Saturday, August 18, 2012

Friends With Kids (2011)


I hated the sh!t out of the end of this movie and I really wasn't crazy about the beginning of it either. After its forced and overblown satirization of the setup of our introduction into these people's lives, the movie gets really good. It's fun and sweet, it has the snappy, rapid fire dialogue of a 30's screwball comedy, so much of it is so true and startlingly original for a romantic comedy. And then it all falls apart in the end. 

There is a scene where Jon Hamm's character has a long, slightly drunken and extremely angry rant about what happens to all good relationships after the passage of time. Some of the couples present are upset because they know he's right. Others are upset because they are the exception to the rule. John Hamm's rant explains quite eloquently what happens to every Hollywood romantic comedy and how an experienced movie-goer with a brain feels about it. What writer/director/star Jennifer Westfeldt probably didn't intend was for one of her characters to plead a case as to why you should not like this movie. After John Hamm stops talking the film comes unraveled and the defense rests. 

The movie is pretty much about exactly what the title suggests. It's a pretty bad title and it's lazy. It's like the whole concept came from the cast of Friends settling down and having kids. But it went from NBC to the edgier HBO. But somehow this got through all of the necessary channels and made it to the big screen with a wide release. I'm guessing solely on the fact that it stars four of the cast members from the infinitely better and much more successful Bridesmaids (2011). Of these four, Jon Hamm and Maya Rudolph give the best performances. The brilliant Kristen Wiig and the extremely funny Chris O'Dowd are wasted. Wiig's performance is fine, but her character is unlikeable. O'Dowd has a similar issue. He's slightly more likable, but the Irish actor speaks with what I think is supposed to be an american accent. He sounds like Bill or Ted from Bill & Ted's Excellent Adventure. He has some great lines and some nice moments in the film. but his voice is really distracting.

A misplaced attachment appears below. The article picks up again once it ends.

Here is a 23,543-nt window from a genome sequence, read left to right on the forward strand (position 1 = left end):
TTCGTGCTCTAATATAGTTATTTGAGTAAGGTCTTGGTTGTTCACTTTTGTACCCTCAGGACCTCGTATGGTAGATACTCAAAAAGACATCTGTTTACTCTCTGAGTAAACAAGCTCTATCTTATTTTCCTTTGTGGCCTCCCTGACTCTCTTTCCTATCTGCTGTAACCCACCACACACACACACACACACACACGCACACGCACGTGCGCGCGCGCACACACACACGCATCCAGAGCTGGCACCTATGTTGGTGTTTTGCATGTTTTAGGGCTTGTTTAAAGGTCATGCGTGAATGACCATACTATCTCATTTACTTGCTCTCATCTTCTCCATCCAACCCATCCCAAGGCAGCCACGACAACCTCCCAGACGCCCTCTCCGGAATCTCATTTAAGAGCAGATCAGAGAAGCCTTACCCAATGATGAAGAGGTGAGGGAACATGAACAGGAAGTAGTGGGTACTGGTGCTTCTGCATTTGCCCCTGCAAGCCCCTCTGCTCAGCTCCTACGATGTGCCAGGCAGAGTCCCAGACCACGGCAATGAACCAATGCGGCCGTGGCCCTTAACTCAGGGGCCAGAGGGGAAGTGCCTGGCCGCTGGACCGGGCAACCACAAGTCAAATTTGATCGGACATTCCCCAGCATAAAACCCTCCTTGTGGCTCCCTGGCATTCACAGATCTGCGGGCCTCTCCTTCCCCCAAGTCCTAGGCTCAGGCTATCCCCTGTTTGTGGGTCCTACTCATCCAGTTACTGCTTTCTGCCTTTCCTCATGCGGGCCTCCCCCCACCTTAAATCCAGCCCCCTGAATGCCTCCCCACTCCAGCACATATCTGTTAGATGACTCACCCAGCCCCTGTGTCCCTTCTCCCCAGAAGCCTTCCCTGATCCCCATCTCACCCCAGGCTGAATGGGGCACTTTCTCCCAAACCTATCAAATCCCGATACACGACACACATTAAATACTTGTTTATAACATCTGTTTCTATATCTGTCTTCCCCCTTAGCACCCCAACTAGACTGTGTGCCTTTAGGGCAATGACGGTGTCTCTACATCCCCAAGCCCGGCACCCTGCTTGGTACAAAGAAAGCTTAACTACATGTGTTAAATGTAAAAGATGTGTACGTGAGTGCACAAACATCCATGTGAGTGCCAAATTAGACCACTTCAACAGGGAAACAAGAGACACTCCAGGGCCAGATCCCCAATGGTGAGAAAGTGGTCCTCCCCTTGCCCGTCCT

So about that plot- Jason (Adam Scott) and Julie (Jennifer Westfeldt) have been friends for ages. They are in their thirties and all of their friends are having kids. They decide one night that they should have a baby together. It's mutually agreed that this would be a great idea. But much to their friends dismay, they are not entering into a relationship. They are just agreeing to co-parent a child. This goes from working out perfectly to becoming a disaster. They each try to balance a personal life with the responsibilities of being a parent. This is actually the believable part of the film. While all of their friends seem to struggle with their sanity after having children, these two seem to have been born to do this. It's funny and heartwarming to watch this. 

But as I said before, the film falls into the clich├ęs of typical romantic comedies and insists on a neat and tidy happy ending that unfortunately comes in the form of a punchline that wasn't even funny. It made me feel like a sucker for falling for this film and really believing that it was going to go somewhere different. It does not. Don't waste your time with it. 


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